Spinal anesthesia using equal dosages (15 mg) of bupivacaine, either as 3.0 ml of a 0.5% or 6.0 ml of a 0.25% glucose-free solution, was compared in a double-blind study including 35 patients scheduled for orthopedic or urologic surgery. There were no differences between the groups with regard to onset time of sensory or motor blockade, segmental level of analgesia, or frequency of different degrees of motor blockade. The mean maximum level of analgesia, T8-9, was reached approximately 20 minutes after injection. Fourteen patients (40%) had complete motor blockade after approximately 15 minutes. Analgesia and muscle relaxation were judged satisfactory for surgery in all patients but one. No statistically significant differences in heart rate or blood pressure were found between the groups. Eleven patients (31%) required ephedrine to treat hypotension. Four patients (11%) suffered from mild to moderate post-lumbar puncture headache. The results from this study show that equal dosages (15 mg) of 0.25% or 0.5% bupivacaine provided equally effective surgical anesthesia. These results indicate that the spread of sensory and motor blockade of bupivacaine are more related to dosage than variations in concentration or volume when used for spinal anesthesia.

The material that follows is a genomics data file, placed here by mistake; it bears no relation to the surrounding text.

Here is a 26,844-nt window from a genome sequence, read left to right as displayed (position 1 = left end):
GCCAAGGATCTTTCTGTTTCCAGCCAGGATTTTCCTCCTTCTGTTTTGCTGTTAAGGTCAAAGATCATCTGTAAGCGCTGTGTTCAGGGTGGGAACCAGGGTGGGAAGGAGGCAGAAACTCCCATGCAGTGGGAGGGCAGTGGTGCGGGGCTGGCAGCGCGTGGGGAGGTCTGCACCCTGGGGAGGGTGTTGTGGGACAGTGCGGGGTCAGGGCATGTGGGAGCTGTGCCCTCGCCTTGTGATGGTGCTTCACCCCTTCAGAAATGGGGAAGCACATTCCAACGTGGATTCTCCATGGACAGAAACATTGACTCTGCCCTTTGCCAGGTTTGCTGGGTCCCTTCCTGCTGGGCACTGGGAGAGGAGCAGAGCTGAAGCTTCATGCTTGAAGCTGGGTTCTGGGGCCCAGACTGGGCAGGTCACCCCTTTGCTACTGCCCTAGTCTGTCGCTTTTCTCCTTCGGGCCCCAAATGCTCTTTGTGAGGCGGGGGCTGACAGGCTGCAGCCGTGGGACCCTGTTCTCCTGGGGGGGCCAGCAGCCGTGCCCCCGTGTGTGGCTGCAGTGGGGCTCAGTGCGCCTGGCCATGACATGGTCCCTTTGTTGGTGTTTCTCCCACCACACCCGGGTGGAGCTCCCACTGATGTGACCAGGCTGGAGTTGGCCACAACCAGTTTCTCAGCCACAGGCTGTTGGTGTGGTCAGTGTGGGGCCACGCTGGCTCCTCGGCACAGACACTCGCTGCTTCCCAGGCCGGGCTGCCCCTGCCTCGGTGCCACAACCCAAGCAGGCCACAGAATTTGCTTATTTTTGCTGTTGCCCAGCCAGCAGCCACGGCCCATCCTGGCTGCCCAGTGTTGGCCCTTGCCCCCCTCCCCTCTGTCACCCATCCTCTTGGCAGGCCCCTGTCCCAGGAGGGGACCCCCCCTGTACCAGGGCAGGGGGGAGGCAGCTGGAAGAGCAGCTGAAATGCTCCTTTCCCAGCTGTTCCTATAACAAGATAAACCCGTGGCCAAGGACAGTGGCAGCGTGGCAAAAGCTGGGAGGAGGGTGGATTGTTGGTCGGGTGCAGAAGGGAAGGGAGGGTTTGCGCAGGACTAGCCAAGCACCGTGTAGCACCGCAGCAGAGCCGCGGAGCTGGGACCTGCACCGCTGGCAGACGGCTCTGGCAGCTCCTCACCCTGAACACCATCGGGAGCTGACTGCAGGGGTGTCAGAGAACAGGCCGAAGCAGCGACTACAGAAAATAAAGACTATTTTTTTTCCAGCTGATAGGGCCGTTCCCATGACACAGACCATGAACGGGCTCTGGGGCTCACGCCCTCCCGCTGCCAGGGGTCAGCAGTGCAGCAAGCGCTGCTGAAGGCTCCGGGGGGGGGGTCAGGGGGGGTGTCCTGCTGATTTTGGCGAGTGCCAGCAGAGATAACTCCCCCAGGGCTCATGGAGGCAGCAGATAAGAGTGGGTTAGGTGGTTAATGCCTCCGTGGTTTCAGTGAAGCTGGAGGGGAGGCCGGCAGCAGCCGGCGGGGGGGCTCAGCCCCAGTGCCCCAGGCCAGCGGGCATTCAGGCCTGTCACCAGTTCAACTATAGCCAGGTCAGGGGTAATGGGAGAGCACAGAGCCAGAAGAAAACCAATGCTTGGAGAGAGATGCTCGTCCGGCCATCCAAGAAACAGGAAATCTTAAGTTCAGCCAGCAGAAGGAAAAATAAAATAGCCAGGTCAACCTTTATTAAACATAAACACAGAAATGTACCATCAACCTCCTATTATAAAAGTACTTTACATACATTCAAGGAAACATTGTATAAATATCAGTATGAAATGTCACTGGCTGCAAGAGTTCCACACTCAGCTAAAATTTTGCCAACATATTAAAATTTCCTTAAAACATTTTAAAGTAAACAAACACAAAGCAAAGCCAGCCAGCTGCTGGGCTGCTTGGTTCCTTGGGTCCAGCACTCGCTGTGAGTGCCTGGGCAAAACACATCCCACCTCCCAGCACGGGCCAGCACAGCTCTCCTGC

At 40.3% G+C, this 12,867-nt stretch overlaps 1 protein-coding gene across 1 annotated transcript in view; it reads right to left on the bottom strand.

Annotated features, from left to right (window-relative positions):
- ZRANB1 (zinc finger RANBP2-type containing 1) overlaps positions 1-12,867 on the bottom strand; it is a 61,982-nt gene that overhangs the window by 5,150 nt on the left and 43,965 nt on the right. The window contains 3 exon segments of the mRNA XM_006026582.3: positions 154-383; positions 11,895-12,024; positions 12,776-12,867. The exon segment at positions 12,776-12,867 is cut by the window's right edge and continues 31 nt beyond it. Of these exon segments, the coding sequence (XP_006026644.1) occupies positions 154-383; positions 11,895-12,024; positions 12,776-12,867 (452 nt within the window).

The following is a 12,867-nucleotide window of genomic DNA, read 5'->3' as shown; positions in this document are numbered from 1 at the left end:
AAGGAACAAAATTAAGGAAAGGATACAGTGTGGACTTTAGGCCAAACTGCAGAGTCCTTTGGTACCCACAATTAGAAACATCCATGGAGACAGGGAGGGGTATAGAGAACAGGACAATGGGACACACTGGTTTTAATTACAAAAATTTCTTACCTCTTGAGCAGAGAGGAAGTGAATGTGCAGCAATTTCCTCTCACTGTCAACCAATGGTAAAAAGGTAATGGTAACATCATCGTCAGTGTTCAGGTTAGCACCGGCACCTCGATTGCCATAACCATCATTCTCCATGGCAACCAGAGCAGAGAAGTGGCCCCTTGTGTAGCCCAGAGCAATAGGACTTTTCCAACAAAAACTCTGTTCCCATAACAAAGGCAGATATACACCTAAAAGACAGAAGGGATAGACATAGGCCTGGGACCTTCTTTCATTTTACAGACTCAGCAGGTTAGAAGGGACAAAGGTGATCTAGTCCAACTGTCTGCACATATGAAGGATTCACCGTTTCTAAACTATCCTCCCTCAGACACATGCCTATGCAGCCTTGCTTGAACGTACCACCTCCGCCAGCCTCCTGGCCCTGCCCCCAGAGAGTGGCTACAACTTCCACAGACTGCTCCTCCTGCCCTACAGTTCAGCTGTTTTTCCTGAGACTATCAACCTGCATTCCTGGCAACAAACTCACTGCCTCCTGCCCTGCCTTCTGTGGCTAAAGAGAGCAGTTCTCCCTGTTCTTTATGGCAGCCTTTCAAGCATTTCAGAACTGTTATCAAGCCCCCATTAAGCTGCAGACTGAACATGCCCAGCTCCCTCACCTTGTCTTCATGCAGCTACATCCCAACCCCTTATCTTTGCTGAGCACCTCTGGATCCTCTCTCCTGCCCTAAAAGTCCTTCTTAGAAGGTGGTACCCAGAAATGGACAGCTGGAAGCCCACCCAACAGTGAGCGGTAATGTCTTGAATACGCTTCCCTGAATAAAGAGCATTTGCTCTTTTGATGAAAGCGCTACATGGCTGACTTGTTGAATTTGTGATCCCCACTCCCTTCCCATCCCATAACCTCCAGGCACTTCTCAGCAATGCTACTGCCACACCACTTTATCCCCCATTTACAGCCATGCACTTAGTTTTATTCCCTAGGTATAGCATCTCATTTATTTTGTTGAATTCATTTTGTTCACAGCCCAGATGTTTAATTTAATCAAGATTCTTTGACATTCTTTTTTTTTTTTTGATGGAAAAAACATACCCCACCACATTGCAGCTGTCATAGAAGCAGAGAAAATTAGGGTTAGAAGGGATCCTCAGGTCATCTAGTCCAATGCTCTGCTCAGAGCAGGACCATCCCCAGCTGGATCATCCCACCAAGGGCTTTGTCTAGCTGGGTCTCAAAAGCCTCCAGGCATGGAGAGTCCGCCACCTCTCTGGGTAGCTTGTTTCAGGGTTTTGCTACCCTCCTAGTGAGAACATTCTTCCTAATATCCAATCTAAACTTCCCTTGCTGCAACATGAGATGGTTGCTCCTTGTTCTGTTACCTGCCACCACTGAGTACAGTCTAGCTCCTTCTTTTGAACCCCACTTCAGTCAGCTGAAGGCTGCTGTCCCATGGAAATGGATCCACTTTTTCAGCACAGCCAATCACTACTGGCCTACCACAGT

- Spinal anesthesia
Statistics from Altmetric.com
If you wish to reuse any or all of this article please use the link below which will take you to the Copyright Clearance Center’s RightsLink service. You will be able to get a quick price and instant permission to reuse the content in many different ways.